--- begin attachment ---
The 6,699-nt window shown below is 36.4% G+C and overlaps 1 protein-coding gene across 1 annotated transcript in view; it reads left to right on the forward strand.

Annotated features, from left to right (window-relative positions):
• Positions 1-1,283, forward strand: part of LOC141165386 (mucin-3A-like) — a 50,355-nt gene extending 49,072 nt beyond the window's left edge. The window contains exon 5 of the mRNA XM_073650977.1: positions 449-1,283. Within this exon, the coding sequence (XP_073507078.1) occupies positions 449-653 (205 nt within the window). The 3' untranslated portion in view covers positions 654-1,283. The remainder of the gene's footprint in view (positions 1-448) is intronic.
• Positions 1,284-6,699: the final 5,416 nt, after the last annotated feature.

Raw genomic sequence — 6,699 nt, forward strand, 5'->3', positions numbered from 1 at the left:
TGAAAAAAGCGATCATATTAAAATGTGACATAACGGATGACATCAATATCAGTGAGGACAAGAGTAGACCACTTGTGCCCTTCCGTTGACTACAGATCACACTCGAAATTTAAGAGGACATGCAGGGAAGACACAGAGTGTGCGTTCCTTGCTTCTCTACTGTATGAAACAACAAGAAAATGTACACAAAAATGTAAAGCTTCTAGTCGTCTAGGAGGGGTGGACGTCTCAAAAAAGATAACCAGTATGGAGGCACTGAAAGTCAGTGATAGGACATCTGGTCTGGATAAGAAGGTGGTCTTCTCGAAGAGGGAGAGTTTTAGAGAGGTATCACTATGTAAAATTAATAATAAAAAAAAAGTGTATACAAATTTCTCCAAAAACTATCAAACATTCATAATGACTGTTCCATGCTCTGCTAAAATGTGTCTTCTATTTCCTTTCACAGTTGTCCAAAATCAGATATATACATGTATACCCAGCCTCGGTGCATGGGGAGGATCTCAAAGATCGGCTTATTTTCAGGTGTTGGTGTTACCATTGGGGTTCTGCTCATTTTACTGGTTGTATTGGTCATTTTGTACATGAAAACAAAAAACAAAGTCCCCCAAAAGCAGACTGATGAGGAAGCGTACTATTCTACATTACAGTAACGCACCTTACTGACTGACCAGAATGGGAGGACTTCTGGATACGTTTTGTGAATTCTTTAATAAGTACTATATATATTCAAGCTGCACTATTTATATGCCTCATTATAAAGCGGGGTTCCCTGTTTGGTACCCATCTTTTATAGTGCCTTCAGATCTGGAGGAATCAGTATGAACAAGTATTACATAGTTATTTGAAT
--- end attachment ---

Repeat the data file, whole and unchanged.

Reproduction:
The 6,699-nt window shown below is 36.4% G+C and overlaps 1 protein-coding gene across 1 annotated transcript in view; it reads left to right on the forward strand.

Annotated features, from left to right (window-relative positions):
• Positions 1-1,283, forward strand: part of LOC141165386 (mucin-3A-like) — a 50,355-nt gene extending 49,072 nt beyond the window's left edge. The window contains exon 5 of the mRNA XM_073650977.1: positions 449-1,283. Within this exon, the coding sequence (XP_073507078.1) occupies positions 449-653 (205 nt within the window). The 3' untranslated portion in view covers positions 654-1,283. The remainder of the gene's footprint in view (positions 1-448) is intronic.
• Positions 1,284-6,699: the final 5,416 nt, after the last annotated feature.

Raw genomic sequence — 6,699 nt, forward strand, 5'->3', positions numbered from 1 at the left:
TGAAAAAAGCGATCATATTAAAATGTGACATAACGGATGACATCAATATCAGTGAGGACAAGAGTAGACCACTTGTGCCCTTCCGTTGACTACAGATCACACTCGAAATTTAAGAGGACATGCAGGGAAGACACAGAGTGTGCGTTCCTTGCTTCTCTACTGTATGAAACAACAAGAAAATGTACACAAAAATGTAAAGCTTCTAGTCGTCTAGGAGGGGTGGACGTCTCAAAAAAGATAACCAGTATGGAGGCACTGAAAGTCAGTGATAGGACATCTGGTCTGGATAAGAAGGTGGTCTTCTCGAAGAGGGAGAGTTTTAGAGAGGTATCACTATGTAAAATTAATAATAAAAAAAAAGTGTATACAAATTTCTCCAAAAACTATCAAACATTCATAATGACTGTTCCATGCTCTGCTAAAATGTGTCTTCTATTTCCTTTCACAGTTGTCCAAAATCAGATATATACATGTATACCCAGCCTCGGTGCATGGGGAGGATCTCAAAGATCGGCTTATTTTCAGGTGTTGGTGTTACCATTGGGGTTCTGCTCATTTTACTGGTTGTATTGGTCATTTTGTACATGAAAACAAAAAACAAAGTCCCCCAAAAGCAGACTGATGAGGAAGCGTACTATTCTACATTACAGTAACGCACCTTACTGACTGACCAGAATGGGAGGACTTCTGGATACGTTTTGTGAATTCTTTAATAAGTACTATATATATTCAAGCTGCACTATTTATATGCCTCATTATAAAGCGGGGTTCCCTGTTTGGTACCCATCTTTTATAGTGCCTTCAGATCTGGAGGAATCAGTATGAACAAGTATTACATAGTTATTTGAAT